5. Mike J – your suggestion is an empathic one, and a normal one, given this emergency. However, it won’t happen because it runs counter to the kind of capitalist system we have, which primarily is about making large to enormous profits. If you do something humanistic in this current society, either you’re running for political officer or you need it for your resume. No problem debating bringing cannabis store into Princeton, as controversial as it is, because it will make money for the town. No problem putting in lots of amenities for tourists, because it brings in revenue.
    As we can see from parking problems to the chain stores and boutiques- the town is not interested in its residents, and surely not whatever is left of the middle class and those from low socio economic.
    Liberal is great, except when it means doing something. Check out the difference when you walk down the streets of Hopewell vs Princeton. Hopewell less arrogant, and more of a community feeling. You can’t even know the names of the shopkeepers in Princeton because the rents are so high, stores come and go, like the wind.
    In today’s capitalism, it’s each person for themselves.

    1. Yea, there goes Capitalism again, lifting more people out of poverty than any other form of government in history and creating the highest standard of living in the world.

  6. I agree 100% with the mask mandate for our town.better late then never. That said I do hope the town leadership has learned a lesson from this round of Covid, “lead” not follow should be the rule it would have saved us the pain of now living with this latest explosion of cases and exposing more of our community from potential exposure. The town leadership has a responsibility to its residents not only to the business community in town. The health of all of us helps the business community as much as it helps us. Start to “lead”

  7. A good decision, albeit a bit late. I’m frustrated by the schools not allowing virtual learning for students with symptoms (and still waiting for a test result) or students with a family member already sick. Virtual learning is only offered to those with positive tests, which is ridiculous given the huge number of false negative rapid tests and the long wait time for testing.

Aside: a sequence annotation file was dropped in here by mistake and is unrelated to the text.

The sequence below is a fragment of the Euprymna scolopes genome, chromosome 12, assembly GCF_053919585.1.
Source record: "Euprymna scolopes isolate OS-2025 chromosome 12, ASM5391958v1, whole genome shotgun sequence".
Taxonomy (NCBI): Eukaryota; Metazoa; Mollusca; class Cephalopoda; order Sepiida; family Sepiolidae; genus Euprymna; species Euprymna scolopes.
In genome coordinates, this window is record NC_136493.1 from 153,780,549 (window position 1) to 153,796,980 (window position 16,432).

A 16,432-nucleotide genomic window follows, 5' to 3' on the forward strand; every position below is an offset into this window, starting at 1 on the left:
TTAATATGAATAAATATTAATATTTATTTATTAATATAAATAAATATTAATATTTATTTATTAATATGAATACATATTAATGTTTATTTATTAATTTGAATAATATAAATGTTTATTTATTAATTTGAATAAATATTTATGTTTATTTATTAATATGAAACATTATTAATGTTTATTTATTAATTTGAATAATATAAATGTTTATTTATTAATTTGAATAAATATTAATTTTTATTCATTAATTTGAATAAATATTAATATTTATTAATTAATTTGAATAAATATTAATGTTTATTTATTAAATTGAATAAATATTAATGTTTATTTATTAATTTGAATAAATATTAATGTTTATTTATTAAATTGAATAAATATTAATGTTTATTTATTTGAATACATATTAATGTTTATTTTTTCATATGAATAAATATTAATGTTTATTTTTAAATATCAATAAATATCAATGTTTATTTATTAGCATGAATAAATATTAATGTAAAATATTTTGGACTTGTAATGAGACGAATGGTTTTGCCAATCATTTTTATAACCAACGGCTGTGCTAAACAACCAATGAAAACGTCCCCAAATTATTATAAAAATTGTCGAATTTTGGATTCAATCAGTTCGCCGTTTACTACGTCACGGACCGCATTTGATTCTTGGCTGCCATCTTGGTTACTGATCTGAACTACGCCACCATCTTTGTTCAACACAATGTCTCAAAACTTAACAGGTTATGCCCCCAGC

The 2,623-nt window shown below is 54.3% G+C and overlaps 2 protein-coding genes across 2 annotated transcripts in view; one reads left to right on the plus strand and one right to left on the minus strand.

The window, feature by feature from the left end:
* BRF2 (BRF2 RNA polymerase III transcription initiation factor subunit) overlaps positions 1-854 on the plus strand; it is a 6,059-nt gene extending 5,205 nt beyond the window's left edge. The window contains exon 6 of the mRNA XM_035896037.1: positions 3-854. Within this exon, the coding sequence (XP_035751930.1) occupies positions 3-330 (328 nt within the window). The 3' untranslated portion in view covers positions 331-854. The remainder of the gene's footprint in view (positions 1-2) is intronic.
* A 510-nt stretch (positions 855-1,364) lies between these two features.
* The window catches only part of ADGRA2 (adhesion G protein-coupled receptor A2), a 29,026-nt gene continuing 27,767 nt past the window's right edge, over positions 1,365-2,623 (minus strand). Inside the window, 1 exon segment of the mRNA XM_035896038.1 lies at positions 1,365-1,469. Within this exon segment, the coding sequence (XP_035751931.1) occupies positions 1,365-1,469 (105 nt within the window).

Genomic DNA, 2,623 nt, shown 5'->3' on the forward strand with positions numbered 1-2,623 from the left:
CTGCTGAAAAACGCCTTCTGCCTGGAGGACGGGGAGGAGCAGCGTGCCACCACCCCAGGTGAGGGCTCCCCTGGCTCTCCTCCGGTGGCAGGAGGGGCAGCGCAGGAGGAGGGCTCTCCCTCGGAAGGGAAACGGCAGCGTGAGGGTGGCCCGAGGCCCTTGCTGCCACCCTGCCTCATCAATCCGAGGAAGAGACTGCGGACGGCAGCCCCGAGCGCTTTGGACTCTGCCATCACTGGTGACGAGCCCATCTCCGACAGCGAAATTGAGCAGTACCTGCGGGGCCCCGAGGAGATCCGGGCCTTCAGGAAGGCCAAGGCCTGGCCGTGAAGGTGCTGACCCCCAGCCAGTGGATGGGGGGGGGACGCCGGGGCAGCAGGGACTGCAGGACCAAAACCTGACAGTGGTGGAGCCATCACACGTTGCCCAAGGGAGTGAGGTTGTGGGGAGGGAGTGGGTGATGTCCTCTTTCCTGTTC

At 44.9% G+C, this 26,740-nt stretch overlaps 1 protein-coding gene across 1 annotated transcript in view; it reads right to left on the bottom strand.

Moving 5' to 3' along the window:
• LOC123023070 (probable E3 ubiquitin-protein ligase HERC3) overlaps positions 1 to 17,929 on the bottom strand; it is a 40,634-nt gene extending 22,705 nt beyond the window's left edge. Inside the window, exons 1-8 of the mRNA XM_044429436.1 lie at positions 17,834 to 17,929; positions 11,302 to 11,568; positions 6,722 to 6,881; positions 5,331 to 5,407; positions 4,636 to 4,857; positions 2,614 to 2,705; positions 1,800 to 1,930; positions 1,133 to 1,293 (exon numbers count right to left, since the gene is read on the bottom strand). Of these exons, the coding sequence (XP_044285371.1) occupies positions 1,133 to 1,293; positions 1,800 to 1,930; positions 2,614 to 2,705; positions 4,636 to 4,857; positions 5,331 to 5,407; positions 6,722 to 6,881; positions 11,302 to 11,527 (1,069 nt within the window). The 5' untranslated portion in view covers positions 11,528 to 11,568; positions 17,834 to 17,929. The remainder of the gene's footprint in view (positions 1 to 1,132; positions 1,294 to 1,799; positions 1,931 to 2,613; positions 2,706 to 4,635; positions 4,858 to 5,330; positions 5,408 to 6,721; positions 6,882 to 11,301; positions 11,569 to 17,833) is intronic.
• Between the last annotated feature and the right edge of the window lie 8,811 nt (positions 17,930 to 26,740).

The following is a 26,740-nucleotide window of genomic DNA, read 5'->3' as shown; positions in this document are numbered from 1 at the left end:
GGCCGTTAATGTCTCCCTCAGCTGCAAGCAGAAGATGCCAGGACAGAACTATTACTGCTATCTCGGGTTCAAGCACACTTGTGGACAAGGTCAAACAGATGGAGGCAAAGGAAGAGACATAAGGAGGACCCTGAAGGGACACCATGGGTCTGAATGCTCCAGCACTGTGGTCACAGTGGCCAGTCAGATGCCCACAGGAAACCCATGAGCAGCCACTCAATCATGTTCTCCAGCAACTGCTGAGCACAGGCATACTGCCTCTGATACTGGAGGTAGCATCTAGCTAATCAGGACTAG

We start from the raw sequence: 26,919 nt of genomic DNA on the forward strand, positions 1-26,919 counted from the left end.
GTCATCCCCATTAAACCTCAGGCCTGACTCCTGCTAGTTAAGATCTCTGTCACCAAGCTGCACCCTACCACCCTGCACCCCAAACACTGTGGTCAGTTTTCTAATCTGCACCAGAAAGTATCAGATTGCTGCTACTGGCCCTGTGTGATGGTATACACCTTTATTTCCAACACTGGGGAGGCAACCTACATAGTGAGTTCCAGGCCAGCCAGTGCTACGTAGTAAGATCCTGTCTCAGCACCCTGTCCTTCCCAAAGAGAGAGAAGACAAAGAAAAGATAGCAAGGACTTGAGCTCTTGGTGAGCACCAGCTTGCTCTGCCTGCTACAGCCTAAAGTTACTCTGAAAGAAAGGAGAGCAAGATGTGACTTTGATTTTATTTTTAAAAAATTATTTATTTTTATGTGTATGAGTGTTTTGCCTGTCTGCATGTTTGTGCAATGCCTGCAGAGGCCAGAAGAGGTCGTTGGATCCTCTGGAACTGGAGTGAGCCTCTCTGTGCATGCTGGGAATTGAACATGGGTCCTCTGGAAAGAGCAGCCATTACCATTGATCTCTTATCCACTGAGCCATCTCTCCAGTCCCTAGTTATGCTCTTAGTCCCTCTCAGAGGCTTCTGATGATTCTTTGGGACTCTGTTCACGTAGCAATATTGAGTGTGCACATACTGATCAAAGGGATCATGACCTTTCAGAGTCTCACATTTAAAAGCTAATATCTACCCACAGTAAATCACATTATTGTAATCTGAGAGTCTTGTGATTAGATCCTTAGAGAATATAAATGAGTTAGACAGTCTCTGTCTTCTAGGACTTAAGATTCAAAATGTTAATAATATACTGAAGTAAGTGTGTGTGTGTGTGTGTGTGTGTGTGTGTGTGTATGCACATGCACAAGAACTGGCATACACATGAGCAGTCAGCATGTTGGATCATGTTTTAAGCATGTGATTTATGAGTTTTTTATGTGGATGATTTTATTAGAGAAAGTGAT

What happens is that by the time a PCR test confirms Covid for one, the whole family is already probably sick. And the kids keep going to school, eating at the cafeteria, riding the bus, etc. Common sense would keep them home, right? And available technology would prevent them from getting behind on school work, you’d think. Wrong, no virtual learning for common sense and keeping others safe.
    I wonder how many years of a pandemic do we need to learn to be flexible and proactive?

    1. If your kid is sick keep them home. If a family member is believed to have COVID then that person needs to isolate from the rest in the household. The information is available on the district website including what to do if exposed to a household member with Covid.

      I must say this entire situation is incredibly frustrating. The town should have required masks weeks ago. We knew this wave was coming before Thanksgiving.

      My family stayed home and didn’t see family over winter break. Princeton offers preschool to some 3-4 year olds so many children are still not vaccinated or fully-vaccinated yet. People were traveling and seeing others inside without masks then not quarantining or receiving a negative PCR test before sending their kids back to school.

      PPS could have had the lab that performs weekly testing in schools conduct PCR tests before the start of school and required a negative test to return.

  8. Why people don’t like following orders to help others are beyond me, we are in a country where we can be whatever we want to be, just can’t be kind to each other by following state orders to help each other.

  9. I know you are tired of hearing about the pandemic. Many are offering a comforting narrative that COVID-19 has “become endemic,” that omicron is “just a cold,” or that “letting it rip” builds immunity in the population. But this will not be the last surge. Uncontrolled spread provides ample opportunity for mutation, and variants which display considerable immune escape can cause severe disruptions to the safe and proper functioning of our society despite vaccinations and prior exposure.